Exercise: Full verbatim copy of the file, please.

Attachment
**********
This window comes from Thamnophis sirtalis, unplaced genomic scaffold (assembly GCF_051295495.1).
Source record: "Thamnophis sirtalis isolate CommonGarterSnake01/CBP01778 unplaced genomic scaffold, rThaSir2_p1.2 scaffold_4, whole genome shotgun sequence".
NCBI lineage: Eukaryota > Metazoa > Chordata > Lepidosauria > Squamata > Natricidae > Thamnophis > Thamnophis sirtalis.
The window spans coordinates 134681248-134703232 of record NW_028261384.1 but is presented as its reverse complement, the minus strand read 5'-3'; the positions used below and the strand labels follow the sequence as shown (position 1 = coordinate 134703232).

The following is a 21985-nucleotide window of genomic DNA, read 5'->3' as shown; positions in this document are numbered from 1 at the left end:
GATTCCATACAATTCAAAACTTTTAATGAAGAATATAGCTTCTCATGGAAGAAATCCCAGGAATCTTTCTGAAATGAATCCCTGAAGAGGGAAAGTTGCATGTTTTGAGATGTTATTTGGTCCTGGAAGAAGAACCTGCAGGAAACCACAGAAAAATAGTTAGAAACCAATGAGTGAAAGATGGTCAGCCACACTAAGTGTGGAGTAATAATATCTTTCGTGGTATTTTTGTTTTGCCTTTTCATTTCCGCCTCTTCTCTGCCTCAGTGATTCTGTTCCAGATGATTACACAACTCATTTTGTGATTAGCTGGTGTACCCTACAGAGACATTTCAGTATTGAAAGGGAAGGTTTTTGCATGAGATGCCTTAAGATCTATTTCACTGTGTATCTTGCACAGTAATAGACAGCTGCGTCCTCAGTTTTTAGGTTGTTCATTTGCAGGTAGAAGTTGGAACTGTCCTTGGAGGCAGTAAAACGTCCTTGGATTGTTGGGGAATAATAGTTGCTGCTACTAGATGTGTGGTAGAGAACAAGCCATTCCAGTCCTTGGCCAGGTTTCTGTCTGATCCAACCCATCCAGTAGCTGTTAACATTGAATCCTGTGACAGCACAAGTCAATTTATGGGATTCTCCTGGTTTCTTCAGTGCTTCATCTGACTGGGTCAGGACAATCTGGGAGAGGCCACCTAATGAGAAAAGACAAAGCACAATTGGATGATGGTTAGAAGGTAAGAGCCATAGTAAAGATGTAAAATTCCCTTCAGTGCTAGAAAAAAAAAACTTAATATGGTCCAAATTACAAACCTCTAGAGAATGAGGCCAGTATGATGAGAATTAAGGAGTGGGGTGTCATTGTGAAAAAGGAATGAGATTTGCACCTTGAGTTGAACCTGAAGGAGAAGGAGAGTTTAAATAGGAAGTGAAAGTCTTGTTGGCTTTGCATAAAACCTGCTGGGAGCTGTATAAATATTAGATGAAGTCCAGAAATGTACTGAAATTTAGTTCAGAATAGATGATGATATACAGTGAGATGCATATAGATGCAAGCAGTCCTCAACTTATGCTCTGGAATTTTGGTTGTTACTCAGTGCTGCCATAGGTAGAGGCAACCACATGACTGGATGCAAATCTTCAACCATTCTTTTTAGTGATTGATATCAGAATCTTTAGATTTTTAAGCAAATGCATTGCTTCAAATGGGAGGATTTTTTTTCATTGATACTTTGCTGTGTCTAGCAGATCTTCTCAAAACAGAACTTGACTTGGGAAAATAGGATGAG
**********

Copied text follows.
This window comes from Thamnophis sirtalis, unplaced genomic scaffold (assembly GCF_051295495.1).
Source record: "Thamnophis sirtalis isolate CommonGarterSnake01/CBP01778 unplaced genomic scaffold, rThaSir2_p1.2 scaffold_4, whole genome shotgun sequence".
NCBI lineage: Eukaryota > Metazoa > Chordata > Lepidosauria > Squamata > Natricidae > Thamnophis > Thamnophis sirtalis.
The window spans coordinates 134681248-134703232 of record NW_028261384.1 but is presented as its reverse complement, the minus strand read 5'-3'; the positions used below and the strand labels follow the sequence as shown (position 1 = coordinate 134703232).

The following is a 21985-nucleotide window of genomic DNA, read 5'->3' as shown; positions in this document are numbered from 1 at the left end:
GATTCCATACAATTCAAAACTTTTAATGAAGAATATAGCTTCTCATGGAAGAAATCCCAGGAATCTTTCTGAAATGAATCCCTGAAGAGGGAAAGTTGCATGTTTTGAGATGTTATTTGGTCCTGGAAGAAGAACCTGCAGGAAACCACAGAAAAATAGTTAGAAACCAATGAGTGAAAGATGGTCAGCCACACTAAGTGTGGAGTAATAATATCTTTCGTGGTATTTTTGTTTTGCCTTTTCATTTCCGCCTCTTCTCTGCCTCAGTGATTCTGTTCCAGATGATTACACAACTCATTTTGTGATTAGCTGGTGTACCCTACAGAGACATTTCAGTATTGAAAGGGAAGGTTTTTGCATGAGATGCCTTAAGATCTATTTCACTGTGTATCTTGCACAGTAATAGACAGCTGCGTCCTCAGTTTTTAGGTTGTTCATTTGCAGGTAGAAGTTGGAACTGTCCTTGGAGGCAGTAAAACGTCCTTGGATTGTTGGGGAATAATAGTTGCTGCTACTAGATGTGTGGTAGAGAACAAGCCATTCCAGTCCTTGGCCAGGTTTCTGTCTGATCCAACCCATCCAGTAGCTGTTAACATTGAATCCTGTGACAGCACAAGTCAATTTATGGGATTCTCCTGGTTTCTTCAGTGCTTCATCTGACTGGGTCAGGACAATCTGGGAGAGGCCACCTAATGAGAAAAGACAAAGCACAATTGGATGATGGTTAGAAGGTAAGAGCCATAGTAAAGATGTAAAATTCCCTTCAGTGCTAGAAAAAAAAAACTTAATATGGTCCAAATTACAAACCTCTAGAGAATGAGGCCAGTATGATGAGAATTAAGGAGTGGGGTGTCATTGTGAAAAAGGAATGAGATTTGCACCTTGAGTTGAACCTGAAGGAGAAGGAGAGTTTAAATAGGAAGTGAAAGTCTTGTTGGCTTTGCATAAAACCTGCTGGGAGCTGTATAAATATTAGATGAAGTCCAGAAATGTACTGAAATTTAGTTCAGAATAGATGATGATATACAGTGAGATGCATATAGATGCAAGCAGTCCTCAACTTATGCTCTGGAATTTTGGTTGTTACTCAGTGCTGCCATAGGTAGAGGCAACCACATGACTGGATGCAAATCTTCAACCATTCTTTTTAGTGATTGATATCAGAATCTTTAGATTTTTAAGCAAATGCATTGCTTCAAATGGGAGGATTTTTTTTCATTGATACTTTGCTGTGTCTAGCAGATCTTCTCAAAACAGAACTTGACTTGGGAAAATAGGATGAG